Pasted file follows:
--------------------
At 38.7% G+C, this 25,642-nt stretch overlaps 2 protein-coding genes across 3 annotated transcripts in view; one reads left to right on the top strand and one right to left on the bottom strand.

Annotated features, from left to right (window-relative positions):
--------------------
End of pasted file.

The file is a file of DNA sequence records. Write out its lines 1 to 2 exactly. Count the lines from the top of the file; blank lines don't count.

At 38.7% G+C, this 25,642-nt stretch overlaps 2 protein-coding genes across 3 annotated transcripts in view; one reads left to right on the top strand and one right to left on the bottom strand.

Annotated features, from left to right (window-relative positions):